A servant's heart: Social Work alumna Jeanne Welch gives back to UAB

Jeanne Welch never really saw herself as college material. But a desire to help others, and an interest in mental health technology, helped her find her way to UAB.

Jeanne and her husband Jay Rule.Jeanne Welch never really saw herself as college material.

Growing up in an Air Force family, she moved a lot growing up. While she learned to be outgoing and adaptable, she never expected to go to college. But a desire to help others, and an interest in mental health technology, helped her find her way to UAB.

WORK FIRST, THEN SCHOOL

After graduating from high school, Welch first pursued a general studies degree and completed a year of coursework at a community college. Then she completed some additional mental health training, always with the drive to serve those in need. ”I was interested in helping people achieve their life goals,” she says.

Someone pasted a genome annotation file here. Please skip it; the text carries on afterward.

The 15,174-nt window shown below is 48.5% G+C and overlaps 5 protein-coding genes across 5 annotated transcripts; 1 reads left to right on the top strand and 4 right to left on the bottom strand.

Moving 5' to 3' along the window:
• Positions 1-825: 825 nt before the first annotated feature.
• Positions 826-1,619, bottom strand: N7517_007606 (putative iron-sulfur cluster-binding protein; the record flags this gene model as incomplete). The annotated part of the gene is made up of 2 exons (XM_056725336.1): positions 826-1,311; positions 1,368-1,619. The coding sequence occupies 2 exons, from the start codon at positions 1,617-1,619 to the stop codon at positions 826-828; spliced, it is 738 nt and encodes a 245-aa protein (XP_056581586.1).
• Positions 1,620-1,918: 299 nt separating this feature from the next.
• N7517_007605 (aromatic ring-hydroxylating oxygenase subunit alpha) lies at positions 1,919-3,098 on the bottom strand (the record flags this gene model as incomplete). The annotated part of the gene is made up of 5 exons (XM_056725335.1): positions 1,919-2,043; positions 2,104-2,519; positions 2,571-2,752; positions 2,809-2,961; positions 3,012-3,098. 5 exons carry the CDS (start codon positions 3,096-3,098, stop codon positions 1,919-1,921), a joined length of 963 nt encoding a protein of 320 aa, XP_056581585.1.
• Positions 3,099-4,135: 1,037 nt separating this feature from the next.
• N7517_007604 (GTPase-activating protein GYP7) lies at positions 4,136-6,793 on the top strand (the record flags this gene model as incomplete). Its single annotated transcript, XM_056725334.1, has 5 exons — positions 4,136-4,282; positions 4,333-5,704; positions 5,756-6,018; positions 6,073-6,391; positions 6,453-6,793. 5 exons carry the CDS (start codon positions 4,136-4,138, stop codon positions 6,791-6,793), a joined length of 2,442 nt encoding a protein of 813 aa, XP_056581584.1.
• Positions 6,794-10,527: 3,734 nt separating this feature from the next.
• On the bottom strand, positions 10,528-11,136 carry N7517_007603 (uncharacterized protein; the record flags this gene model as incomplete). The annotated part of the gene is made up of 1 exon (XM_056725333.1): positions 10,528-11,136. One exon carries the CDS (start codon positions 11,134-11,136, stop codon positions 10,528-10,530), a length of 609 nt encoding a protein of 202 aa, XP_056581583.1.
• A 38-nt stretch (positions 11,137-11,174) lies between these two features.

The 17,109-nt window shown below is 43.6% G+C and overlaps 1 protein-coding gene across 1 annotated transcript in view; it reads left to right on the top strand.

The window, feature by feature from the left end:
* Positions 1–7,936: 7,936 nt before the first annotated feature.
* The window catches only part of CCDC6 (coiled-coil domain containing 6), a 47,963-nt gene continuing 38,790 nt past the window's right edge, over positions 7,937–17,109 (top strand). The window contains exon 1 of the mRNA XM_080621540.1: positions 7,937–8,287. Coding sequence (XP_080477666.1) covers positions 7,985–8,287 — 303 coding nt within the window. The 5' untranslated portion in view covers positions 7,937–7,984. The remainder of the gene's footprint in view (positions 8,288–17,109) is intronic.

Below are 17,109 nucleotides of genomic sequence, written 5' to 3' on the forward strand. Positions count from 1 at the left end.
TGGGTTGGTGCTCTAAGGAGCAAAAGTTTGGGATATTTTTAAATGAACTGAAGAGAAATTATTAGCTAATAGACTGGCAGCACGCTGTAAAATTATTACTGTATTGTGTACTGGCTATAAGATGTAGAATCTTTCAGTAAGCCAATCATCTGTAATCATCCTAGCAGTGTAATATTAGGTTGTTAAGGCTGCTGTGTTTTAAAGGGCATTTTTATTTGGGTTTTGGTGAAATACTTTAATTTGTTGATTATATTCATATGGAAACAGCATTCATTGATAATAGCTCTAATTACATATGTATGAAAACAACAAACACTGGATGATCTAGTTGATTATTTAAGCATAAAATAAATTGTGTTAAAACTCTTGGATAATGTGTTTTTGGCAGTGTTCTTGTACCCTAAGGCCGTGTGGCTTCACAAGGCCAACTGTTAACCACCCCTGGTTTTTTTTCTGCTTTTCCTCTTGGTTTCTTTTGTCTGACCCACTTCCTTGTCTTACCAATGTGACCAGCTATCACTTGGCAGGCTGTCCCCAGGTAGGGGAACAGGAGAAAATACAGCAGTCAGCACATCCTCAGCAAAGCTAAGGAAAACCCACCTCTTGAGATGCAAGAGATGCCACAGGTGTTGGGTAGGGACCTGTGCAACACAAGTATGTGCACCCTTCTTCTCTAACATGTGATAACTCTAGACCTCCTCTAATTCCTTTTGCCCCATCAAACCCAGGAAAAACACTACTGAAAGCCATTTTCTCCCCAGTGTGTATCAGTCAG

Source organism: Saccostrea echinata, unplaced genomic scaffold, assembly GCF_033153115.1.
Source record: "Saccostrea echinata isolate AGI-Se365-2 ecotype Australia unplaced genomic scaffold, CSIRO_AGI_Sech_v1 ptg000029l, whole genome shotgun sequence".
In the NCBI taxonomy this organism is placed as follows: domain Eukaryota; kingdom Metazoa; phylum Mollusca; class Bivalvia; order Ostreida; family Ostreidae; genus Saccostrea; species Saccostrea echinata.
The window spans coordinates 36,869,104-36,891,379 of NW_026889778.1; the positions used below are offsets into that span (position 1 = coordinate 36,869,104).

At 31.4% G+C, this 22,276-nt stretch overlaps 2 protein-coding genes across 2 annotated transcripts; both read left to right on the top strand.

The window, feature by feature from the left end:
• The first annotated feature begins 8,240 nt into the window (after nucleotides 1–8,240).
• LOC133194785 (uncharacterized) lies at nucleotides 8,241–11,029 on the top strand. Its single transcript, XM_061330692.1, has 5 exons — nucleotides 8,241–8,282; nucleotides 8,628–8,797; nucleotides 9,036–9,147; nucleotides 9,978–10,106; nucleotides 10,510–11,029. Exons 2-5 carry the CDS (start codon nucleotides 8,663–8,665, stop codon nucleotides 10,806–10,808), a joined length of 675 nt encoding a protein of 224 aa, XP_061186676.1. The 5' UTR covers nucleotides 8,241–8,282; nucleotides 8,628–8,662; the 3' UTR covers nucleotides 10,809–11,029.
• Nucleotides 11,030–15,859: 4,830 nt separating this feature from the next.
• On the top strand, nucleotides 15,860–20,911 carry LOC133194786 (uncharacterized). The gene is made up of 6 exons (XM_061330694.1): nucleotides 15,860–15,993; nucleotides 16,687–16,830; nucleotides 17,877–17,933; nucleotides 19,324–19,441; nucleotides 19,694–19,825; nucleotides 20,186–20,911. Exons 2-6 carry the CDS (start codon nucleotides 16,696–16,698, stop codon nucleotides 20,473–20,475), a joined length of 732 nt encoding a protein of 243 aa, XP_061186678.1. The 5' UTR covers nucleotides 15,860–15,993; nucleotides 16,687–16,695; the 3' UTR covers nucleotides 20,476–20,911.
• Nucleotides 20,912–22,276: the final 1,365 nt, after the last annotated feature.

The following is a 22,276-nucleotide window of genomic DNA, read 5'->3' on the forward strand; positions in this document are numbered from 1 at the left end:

She was hired as a houseparent with what was then UAB's transitional home for individuals leaving state mental hospitals, a job she says was a good fit.” I was working in my area of interest and my area of education,” she says. ”But I still wasn't thinking about college.”

But a conversation with a work acquaintance changed her thinking and helped her connect the dots. ”She was a Bachelor of Social Work student at UAB, and she pointed out to me that what I was already doing in my job was social work,” Welch says. ”So I decided to learn more about the program and see if I could strengthen my education and training.”

A CRITICAL CONVERSATION

Welch made an appointment with Dr. Norman Eggleston, then-chair of the Department of Social Work, and his advice proved to be transformative.

”Originally my idea was a two-year degree,” Welch says, ”but Dr. Eggleston convinced me that a four-year degree would give me more independence and flexibility.”

Welch had a firm timeline in mind: She had to graduate in the spring of 1980 while still working fulltime. But with the help of Dr. Eggleston and Welch's faculty advisor Dr. Gail Wykle, she was able to find a way. ”I mapped out the whole plan based on what classes were taught in the daytime or at night,” she says.

With a plan in place and a deadline looming, Welch jumped into her classes with energy and enthusiasm. ”Being able to stop by and meet with faculty after classes was so helpful,” Welch says. ”The investment they made in me was significant and meaningful; they would ask me how things were going, and they wanted to know not just in my classes, but in my job, too.”